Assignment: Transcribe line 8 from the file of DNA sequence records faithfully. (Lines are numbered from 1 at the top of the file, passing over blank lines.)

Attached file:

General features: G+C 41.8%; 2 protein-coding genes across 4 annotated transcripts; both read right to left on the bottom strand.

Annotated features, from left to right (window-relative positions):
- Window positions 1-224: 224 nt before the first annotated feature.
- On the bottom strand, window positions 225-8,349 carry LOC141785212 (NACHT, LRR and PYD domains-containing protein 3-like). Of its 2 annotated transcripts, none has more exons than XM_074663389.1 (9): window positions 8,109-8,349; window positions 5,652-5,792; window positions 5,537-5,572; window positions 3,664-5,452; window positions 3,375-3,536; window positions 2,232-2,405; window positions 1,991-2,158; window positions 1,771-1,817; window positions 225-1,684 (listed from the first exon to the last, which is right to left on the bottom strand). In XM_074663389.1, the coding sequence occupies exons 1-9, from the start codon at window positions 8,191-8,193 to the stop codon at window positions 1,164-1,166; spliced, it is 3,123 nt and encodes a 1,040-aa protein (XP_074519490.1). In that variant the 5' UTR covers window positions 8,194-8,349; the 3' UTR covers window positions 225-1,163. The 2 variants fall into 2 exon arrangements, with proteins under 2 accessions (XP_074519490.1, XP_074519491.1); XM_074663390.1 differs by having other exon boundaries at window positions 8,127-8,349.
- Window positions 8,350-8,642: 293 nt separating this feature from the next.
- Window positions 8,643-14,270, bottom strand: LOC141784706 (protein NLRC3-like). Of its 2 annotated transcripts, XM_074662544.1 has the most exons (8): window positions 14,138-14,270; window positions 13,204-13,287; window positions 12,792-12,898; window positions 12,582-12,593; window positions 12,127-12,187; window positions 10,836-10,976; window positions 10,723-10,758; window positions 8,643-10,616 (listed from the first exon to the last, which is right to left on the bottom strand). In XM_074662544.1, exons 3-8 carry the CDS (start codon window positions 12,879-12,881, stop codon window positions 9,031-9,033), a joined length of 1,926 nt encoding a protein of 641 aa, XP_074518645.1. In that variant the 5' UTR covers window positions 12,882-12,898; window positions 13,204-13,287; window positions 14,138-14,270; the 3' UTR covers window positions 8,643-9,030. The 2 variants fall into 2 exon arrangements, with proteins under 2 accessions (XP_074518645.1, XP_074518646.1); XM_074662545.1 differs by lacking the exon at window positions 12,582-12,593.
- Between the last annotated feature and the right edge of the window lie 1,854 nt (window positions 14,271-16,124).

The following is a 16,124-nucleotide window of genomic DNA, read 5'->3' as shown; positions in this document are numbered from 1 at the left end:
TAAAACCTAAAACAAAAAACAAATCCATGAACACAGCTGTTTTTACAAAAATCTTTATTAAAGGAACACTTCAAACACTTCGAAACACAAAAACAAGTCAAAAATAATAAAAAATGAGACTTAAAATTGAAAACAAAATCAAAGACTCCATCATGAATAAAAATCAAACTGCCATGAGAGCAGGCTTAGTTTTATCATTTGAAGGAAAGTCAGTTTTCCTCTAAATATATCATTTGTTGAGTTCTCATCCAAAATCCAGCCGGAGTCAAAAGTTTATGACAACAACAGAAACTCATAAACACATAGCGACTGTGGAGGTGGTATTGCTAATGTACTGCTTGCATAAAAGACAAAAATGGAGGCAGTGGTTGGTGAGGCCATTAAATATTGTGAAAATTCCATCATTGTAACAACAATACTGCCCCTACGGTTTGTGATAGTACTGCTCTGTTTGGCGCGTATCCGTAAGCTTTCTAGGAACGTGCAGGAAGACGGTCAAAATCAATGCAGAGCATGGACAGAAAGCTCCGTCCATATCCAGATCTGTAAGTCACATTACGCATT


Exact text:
The following is a 16,124-nucleotide window of genomic DNA, read 5'->3' as shown; positions in this document are numbered from 1 at the left end: